I had been thinking about this post for some time now and a conversation with Josh Kaufman, author of The Personal MBA, kind of pushed me over the edge in terms of completing my thinking. (Look for a podcast episode with Josh)

value creation

Ben+Sam via Flickr

I’ve always maintained that the best way to think about marketing is to think strategy before tactics. In my book that means identifying an ideal customer or market and finding a way to stand out or differentiate your business from everyone else that’s trying to attract that same customer.

Of late, I find myself adding a third dynamic as part of the strategy component and that’s value creation. No matter what your business does it will sink or swim based on the value (perceived or otherwise) it creates in someone’s life. It’s tough to convince someone that they should value what you do, it’s got to meet an identified need or want or it’s not value. (I wrote a piece called 5 Attributes of a Sure Fire Start-up if you want more on this idea)

Further, if you want to differentiate your business from others that are already providing value to a market, you’ve got to find a way to create more value as a competitive edge. Many people default to adding features to products and services as a way to address value, but I think the real impact in value creation comes from strategically finding ways to add value in the way your business delivers a unique experience to its customer rather than through some sort of product enhancement.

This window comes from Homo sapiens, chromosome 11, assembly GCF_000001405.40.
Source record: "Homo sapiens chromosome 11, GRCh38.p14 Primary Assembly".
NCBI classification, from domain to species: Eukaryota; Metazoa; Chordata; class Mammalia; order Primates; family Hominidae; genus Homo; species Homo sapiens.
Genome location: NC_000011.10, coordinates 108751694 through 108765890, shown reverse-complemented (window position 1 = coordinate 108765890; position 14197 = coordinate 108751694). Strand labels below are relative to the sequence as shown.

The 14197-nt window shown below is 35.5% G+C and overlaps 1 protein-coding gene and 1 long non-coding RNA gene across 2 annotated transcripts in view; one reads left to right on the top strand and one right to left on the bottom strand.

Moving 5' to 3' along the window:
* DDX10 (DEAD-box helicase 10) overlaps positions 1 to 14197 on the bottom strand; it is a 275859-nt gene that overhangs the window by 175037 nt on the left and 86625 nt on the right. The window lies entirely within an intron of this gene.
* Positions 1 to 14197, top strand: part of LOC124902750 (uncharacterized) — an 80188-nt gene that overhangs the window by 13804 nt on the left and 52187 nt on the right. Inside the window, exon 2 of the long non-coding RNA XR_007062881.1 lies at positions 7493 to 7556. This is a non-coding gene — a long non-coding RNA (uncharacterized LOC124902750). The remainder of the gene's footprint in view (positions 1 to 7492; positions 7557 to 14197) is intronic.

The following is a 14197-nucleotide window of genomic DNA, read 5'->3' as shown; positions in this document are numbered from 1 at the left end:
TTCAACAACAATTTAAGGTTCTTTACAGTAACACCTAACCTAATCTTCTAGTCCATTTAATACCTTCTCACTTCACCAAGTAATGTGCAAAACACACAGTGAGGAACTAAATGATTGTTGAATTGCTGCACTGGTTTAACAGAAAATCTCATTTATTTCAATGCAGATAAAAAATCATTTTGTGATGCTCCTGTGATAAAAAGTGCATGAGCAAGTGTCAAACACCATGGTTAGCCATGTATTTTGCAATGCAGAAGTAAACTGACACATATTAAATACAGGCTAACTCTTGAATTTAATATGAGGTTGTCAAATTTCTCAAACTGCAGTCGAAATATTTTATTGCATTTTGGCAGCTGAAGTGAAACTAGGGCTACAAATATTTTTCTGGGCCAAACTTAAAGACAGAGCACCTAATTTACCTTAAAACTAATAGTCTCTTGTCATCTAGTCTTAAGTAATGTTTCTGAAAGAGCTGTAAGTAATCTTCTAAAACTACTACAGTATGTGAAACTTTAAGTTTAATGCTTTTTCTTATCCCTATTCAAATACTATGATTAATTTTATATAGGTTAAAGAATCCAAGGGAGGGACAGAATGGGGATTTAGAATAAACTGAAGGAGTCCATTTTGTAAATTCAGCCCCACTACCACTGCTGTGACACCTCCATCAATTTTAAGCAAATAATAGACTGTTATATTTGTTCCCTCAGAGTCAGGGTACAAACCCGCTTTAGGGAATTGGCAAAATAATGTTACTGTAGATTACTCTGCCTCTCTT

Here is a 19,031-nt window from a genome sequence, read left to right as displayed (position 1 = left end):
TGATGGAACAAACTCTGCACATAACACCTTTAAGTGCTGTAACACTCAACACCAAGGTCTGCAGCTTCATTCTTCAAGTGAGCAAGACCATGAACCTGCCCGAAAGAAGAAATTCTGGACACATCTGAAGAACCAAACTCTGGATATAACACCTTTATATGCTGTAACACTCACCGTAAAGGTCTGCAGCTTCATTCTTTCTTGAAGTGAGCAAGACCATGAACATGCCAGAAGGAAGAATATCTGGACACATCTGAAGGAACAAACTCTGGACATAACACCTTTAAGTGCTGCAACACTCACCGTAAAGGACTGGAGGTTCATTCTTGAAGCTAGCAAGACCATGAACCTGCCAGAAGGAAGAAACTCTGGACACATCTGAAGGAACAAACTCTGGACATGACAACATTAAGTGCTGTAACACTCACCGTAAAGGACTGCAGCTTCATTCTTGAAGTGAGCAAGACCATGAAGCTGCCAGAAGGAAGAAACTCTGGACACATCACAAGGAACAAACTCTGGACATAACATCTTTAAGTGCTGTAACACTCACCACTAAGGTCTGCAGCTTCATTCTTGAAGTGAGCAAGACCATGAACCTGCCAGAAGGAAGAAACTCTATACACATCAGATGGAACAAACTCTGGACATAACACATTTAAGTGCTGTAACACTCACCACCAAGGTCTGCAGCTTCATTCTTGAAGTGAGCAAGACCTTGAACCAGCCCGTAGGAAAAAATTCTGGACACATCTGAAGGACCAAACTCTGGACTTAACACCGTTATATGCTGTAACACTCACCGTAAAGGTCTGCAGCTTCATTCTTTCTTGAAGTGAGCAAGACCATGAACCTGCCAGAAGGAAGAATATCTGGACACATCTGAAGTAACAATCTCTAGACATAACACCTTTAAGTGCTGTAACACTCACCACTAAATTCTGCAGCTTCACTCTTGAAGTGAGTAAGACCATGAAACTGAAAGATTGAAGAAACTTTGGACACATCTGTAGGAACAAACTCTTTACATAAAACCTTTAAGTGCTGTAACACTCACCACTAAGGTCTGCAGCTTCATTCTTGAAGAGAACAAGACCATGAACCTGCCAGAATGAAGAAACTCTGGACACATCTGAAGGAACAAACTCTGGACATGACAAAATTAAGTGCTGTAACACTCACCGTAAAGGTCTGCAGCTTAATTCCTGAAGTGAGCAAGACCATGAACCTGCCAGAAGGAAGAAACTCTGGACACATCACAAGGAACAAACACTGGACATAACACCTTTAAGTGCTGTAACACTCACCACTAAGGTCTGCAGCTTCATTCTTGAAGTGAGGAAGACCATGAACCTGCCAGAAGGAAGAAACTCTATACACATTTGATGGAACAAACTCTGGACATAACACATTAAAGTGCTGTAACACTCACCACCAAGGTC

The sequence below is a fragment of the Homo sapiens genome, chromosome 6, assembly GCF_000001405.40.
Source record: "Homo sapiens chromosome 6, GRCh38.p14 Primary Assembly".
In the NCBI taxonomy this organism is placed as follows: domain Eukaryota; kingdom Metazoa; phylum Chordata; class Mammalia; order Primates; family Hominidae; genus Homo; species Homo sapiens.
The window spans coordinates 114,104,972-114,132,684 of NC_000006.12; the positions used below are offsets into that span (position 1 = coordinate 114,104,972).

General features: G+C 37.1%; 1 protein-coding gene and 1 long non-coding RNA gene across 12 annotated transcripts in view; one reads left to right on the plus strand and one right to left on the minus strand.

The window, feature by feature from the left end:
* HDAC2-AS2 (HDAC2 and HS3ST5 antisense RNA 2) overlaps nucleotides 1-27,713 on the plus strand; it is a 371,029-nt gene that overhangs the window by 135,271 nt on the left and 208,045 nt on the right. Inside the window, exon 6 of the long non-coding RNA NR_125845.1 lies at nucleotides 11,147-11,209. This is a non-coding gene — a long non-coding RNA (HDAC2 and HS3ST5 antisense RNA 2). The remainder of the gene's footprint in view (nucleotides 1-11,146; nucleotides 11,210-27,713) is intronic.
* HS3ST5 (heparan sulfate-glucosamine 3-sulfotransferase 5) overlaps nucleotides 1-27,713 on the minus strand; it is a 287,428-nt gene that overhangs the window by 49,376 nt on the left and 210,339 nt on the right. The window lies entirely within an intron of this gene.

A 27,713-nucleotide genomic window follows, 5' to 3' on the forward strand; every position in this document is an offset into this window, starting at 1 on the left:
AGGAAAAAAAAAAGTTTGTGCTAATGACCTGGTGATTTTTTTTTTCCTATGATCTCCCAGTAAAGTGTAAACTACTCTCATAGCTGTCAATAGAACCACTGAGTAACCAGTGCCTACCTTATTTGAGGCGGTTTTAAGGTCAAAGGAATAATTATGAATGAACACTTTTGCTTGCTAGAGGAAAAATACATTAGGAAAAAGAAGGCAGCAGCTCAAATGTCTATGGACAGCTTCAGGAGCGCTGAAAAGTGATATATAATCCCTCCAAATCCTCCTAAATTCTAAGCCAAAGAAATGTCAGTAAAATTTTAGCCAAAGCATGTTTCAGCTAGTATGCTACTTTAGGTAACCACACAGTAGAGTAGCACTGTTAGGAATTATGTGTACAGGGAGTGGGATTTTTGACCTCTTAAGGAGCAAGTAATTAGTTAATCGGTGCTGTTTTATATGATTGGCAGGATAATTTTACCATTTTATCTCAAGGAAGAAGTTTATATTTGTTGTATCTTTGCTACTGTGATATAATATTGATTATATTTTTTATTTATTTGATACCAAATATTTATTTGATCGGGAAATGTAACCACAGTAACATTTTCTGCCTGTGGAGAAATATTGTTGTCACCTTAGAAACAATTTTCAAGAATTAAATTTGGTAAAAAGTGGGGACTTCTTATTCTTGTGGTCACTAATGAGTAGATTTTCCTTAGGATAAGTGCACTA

The beauty of understanding value creation at the strategic level and then forcing that thinking into every tactical decision is that this is some of the most profitable work you can do. When a market comes to value what you have to offer as the “go to” choice you’re on your way to a premium pricing opportunity. People will pay dearly for an experience that helps them get more of what they want out of life.

Below are five ways to think about value creation beyond your core offering